Pars plana vitrectomy was first reported as a potential therapeutic tool for patients with uveitis in 1981, demonstrating an improvement in visual acuity in 75 percent of eyes in a series of 28 patients.1 In the decades since, techniques and technologies have evolved, and PPV has further emerged as an important therapeutic and diagnostic tool in uveitic patients. 

As a therapeutic approach, reported benefits of PPV for uveitis include the removal of inflammatory cells and cytokines, the debulking of vitreous opacities and membranes, the repair of associated retinal pathology and the potential to reduce cystoid macular edema.2,3 Several studies have suggested that PPV may also be helpful in reducing the burden of systemic therapy in select patients with uveitis.3 Here, we outline current applications of PPV in the diagnosis and treatment of uveitis. 

Diagnostic PPV for undifferentiated uveitis

In cases of undifferentiated uveitis, PPV can serve as a valuable diagnostic tool to identify infection, detect malignancy and explore potential alternative diagnoses. Biopsy samples obtained during PPV to assess for underlying pathology typically include undiluted vitreous, diluted vitreous and the vitreous cassette samples (Figure 1). Working with a dedicated ocular pathologist is particularly helpful to differentiate the infectious, autoimmune or malignant ophthalmic processes.  

In cases of suspected infection, standard stains and cultures are performed for bacteria, fungus and mycobacterium. Additionally, multiplex polymerase chain reaction (PCR) test may be ordered to detect herpes simplex virus 1 or 2, varicella zoster virus, cytomegalovirus, Epstein-Barr virus and toxoplasmosis, among others. 

If needed, bacterial, fungal and acid-fast bacilli DNA sequencing can be obtained through labs such as at the University of Washington. In cases of suspected malignancy, molecular genetics, immunohistochemistry and flow cytometry may be indicated. 

Cytology may also be beneficial in cases of autoimmune uveitis to distinguish granulomatous vs. non-granulomatous inflammation, an important distinction for determining the etiology of ocular inflammation.  

In four recent studies evaluating PPV in uveitis, a definitive diagnosis was established in 20 to 60 percent of cases. Aggregating the results of these studies, vitreous biopsies provided the diagnosis in 34 percent (85/248) of undifferentiated eyes, returning positive for such conditions as endogenous mycosis (31 eyes), lymphoma (21 eyes), toxoplasma chorioretinitis (10 eyes), HZV and/or acute retinal necrosis (10 eyes), benign neoplastic masquerades (six eyes) and other miscellaneous infections (seven eyes).3–7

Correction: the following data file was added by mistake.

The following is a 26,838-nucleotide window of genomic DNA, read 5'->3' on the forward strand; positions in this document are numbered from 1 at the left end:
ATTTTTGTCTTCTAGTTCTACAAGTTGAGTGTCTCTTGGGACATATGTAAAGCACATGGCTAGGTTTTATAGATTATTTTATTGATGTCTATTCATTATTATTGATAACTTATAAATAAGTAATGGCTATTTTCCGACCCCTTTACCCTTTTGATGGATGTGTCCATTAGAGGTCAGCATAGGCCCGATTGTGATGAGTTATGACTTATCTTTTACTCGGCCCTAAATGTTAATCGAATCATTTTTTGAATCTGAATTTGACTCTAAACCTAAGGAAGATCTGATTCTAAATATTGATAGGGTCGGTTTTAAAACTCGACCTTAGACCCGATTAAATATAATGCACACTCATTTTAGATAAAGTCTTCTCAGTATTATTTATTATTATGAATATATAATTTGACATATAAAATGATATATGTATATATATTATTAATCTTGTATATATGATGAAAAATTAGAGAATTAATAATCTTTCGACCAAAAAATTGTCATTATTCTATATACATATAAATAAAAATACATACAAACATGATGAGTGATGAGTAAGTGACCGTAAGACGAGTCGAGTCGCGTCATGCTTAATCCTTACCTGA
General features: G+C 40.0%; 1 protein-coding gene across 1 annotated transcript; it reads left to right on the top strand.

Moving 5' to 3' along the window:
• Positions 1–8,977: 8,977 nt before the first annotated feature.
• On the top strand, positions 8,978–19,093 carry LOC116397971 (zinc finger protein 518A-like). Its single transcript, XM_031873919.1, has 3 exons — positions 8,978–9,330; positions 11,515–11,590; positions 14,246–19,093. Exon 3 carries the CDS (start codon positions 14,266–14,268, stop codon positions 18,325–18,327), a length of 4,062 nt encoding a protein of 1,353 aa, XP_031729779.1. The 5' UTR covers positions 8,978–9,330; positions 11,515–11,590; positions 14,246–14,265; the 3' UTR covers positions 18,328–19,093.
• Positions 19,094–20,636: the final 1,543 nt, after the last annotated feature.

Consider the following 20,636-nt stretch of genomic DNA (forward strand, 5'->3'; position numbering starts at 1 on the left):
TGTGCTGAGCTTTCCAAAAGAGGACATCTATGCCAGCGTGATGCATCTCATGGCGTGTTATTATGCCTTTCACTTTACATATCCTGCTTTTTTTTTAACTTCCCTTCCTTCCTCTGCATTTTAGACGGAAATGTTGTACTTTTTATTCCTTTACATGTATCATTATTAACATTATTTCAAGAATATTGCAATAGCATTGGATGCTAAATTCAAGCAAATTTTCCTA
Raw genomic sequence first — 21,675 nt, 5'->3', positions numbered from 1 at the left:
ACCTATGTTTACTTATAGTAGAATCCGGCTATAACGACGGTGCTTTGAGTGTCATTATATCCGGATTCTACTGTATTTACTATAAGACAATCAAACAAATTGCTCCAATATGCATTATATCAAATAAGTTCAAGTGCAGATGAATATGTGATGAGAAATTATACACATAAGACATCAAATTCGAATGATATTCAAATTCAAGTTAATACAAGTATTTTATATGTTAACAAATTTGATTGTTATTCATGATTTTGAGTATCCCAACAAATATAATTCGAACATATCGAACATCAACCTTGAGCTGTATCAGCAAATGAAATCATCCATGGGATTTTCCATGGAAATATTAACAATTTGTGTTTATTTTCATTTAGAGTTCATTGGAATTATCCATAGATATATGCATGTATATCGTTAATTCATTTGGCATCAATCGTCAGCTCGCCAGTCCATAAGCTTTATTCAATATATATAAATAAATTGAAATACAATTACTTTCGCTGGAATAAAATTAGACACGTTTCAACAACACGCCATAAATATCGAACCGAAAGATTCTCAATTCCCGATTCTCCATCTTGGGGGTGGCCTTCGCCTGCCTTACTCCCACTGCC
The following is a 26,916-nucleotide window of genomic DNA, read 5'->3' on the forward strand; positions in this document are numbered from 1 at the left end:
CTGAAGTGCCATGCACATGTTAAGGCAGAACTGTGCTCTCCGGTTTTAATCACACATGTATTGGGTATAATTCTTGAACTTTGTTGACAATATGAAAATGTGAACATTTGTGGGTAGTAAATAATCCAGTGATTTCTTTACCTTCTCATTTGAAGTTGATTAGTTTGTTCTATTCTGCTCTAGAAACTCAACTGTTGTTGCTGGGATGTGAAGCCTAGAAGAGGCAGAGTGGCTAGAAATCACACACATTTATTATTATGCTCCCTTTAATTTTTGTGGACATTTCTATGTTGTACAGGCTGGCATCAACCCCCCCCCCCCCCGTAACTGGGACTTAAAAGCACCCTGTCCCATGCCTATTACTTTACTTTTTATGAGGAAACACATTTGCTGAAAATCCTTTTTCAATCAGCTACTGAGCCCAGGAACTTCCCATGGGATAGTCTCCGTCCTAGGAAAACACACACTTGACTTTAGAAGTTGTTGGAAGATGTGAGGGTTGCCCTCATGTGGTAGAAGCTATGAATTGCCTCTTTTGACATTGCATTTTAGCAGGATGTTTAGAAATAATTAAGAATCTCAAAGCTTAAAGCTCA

Therapeutic PPV in uveitis

PPV also serves a therapeutic role for certain uveitic patients. Although indications for therapeutic PPV in the setting of uveitis are broad and varied, studies have reported meaningful improvements in anatomic and visual outcomes, along with the potential for reduction in the need for systemic treatment. 

A systematic review of PPV for uveitis from 2005 to 2014 reported improved CME, enhanced visual acuity and reduced need for corticosteroids and immunomodulatory therapy following PPV.3 In this review, 69 percent of uveitic eyes demonstrated improved VA compared to 13 percent with worsening VA following PPV. Additionally,  14 of 16 studies demonstrated a reduction in the percentage of patients with CME. Meanwhile, median use of systemic corticosteroids decreased from 48 percent preoperatively to 12 percent postoperatively and median use of systemic immunomodulatory drugs decreased from 56 percent preoperatively to 36 percent postoperatively.

Additional studies have examined the efficacy of PPV in infectious uveitis. In a study from India of patients with bilateral posterior uveitis due to ocular tuberculosis, eyes undergoing PPV had improved control of ocular inflammation at postoperative months one and three (74 percent and 97 percent) compared to non-PPV eyes (20 percent and 83 percent), in addition to more significant improvement in best-corrected VA.9